Minister Seselja: No, I don't. I think that, from time to time, these challenges emerge in the relationships. I think that it was particularly challenging this year as we haven't been able to all sit in a room together. I think the virtual meeting does make it a little different.
But no, I don't accept that. I think that the region remains strong; I think we can deal with these challenges; I think from the Prime Minister down in Australia we will dialogue with leaders in the region; and, there is a lot of goodwill, notwithstanding that there are challenges in the relationships.
Mala Darmadi: Now, what does this mean for Australia's foreign policy in the Pacific? And the Prime Minister's Pacific Step-up? The government has, in recent years, increased its presence in the North Pacific by setting up embassies, but does more need to be done in that space?
Minister Seselja: Well, the Pacific Step-up continues, and you're right to point out that it has been a very significant focus for the Prime Minister and this government. We have increased our presence in the region, whether it's diplomatic presence, whether it's the amount of aid and support that is going into the region at every level we are increasing our dialogue, we are increasing our presence, we are increasing our influence because the Pacific is part of our family; because we want to see the Pacific thrive. We want to see our neighbours and friends and family in the Pacific doing well, and we will continue to support them.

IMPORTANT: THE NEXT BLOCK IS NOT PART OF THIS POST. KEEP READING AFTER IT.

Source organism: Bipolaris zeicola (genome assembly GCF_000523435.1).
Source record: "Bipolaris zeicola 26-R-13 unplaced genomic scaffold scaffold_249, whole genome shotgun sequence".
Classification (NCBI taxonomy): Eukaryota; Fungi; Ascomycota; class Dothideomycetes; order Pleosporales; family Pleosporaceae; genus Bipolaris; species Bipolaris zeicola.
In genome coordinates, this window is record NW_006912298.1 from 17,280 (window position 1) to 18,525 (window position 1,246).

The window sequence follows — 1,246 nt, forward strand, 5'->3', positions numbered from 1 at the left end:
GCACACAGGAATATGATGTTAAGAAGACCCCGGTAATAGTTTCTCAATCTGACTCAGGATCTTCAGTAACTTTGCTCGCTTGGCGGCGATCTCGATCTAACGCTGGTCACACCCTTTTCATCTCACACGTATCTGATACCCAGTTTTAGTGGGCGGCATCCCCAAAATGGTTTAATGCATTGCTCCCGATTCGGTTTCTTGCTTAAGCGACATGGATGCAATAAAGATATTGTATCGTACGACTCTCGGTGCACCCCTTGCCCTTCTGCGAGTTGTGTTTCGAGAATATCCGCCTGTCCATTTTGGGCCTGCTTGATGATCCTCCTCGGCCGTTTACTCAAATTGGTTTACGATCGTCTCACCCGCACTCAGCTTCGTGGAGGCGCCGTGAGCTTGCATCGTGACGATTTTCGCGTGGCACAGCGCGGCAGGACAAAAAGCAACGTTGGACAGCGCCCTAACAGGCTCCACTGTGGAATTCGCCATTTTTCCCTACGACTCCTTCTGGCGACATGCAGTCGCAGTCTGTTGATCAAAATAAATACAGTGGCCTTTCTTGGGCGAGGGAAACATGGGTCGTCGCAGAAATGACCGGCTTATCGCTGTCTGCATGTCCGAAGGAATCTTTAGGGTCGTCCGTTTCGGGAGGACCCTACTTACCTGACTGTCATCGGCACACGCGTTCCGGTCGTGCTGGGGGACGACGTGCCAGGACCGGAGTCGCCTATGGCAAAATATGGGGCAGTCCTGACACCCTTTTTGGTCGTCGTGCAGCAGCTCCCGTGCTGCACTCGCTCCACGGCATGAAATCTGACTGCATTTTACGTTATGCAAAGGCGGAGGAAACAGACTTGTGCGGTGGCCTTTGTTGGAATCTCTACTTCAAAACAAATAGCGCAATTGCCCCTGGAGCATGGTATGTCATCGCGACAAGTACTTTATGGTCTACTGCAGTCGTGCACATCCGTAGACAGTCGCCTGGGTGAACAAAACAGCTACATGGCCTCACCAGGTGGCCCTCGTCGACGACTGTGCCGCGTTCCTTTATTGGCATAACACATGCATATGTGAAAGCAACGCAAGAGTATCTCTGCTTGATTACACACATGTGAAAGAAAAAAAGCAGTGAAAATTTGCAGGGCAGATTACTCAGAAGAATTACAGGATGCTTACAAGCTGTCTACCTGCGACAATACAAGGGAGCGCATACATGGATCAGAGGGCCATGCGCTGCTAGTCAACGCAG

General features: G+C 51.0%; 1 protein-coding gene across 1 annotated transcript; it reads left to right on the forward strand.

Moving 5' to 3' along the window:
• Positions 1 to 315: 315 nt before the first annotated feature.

But it's also in Australia's interest that we have a strong presence in the region. So that Pacific step up continues. It continues when it comes to economic support, it continues when we see difficult times like we saw with Tropical Cyclone Yasa and the very strong Australian government response to support our Fijian neighbours. So those sort of things will continue.
Mala Darmadi: Now of course, Australia does play a role. But after the events at the special leaders retreat Micronesian leaders have accused Australia of essentially missing an opportunity to play a pivotal role, almost as a peacekeeper. So why did Australia, Australia choose to take part in the vote rather than mediate?
Minister Seselja: We take our role in the Forum very seriously, but at no stage do we seek to dictate terms to sovereign nations. So we work very closely. We work in dialogue. We, like other nations in the Pacific, have one vote in the Forum. And in the end, we have to respect that their- these are- this was a Democratic vote. We understand the concerns that have been expressed by the Micronesians, and that's why the dialogue will continue. But it's important to recognise that we take our role in the region seriously, but we also take the sovereignty of each of those nations very seriously as well.
Mala Darmadi: So you know, in terms of this dialogue, what will the government do to encourage the Micronesians bloc to reconsider their decision? What approach will the government take to help address this crisis?
Minister Seselja: I wouldn't necessarily telegraph all of those discussions publicly. But what I would say is that from the Prime Minister, the Foreign Minister, right throughout the government, there will be dialogue with leaders - not just Micronesian leaders, but leaders right across the region - to listen to the concerns and to ensure that we can find a way forward. So, that dialogue will continue, but first and foremost, it'll be about listening to the concerns, dealing with them. But as I say, I wouldn't telegraph all of the discussions publicly.